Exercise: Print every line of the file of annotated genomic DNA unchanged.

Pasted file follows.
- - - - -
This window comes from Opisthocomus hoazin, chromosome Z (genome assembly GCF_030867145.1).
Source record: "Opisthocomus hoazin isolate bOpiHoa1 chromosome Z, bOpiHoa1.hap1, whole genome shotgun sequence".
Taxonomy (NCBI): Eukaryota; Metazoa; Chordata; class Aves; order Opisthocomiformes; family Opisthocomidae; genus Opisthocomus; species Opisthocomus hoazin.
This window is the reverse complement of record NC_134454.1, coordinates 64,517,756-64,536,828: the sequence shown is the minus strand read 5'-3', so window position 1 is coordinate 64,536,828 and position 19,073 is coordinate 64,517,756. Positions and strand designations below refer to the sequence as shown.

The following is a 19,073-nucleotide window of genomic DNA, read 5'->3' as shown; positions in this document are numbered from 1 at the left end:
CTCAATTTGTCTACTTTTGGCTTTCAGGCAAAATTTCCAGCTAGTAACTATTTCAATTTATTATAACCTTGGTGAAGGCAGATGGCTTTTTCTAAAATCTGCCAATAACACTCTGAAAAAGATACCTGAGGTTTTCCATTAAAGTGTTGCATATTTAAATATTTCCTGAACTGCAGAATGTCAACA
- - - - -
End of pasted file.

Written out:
This window comes from Opisthocomus hoazin, chromosome Z (genome assembly GCF_030867145.1).
Source record: "Opisthocomus hoazin isolate bOpiHoa1 chromosome Z, bOpiHoa1.hap1, whole genome shotgun sequence".
Taxonomy (NCBI): Eukaryota; Metazoa; Chordata; class Aves; order Opisthocomiformes; family Opisthocomidae; genus Opisthocomus; species Opisthocomus hoazin.
This window is the reverse complement of record NC_134454.1, coordinates 64,517,756-64,536,828: the sequence shown is the minus strand read 5'-3', so window position 1 is coordinate 64,536,828 and position 19,073 is coordinate 64,517,756. Positions and strand designations below refer to the sequence as shown.

The following is a 19,073-nucleotide window of genomic DNA, read 5'->3' as shown; positions in this document are numbered from 1 at the left end:
CTCAATTTGTCTACTTTTGGCTTTCAGGCAAAATTTCCAGCTAGTAACTATTTCAATTTATTATAACCTTGGTGAAGGCAGATGGCTTTTTCTAAAATCTGCCAATAACACTCTGAAAAAGATACCTGAGGTTTTCCATTAAAGTGTTGCATATTTAAATATTTCCTGAACTGCAGAATGTCAACA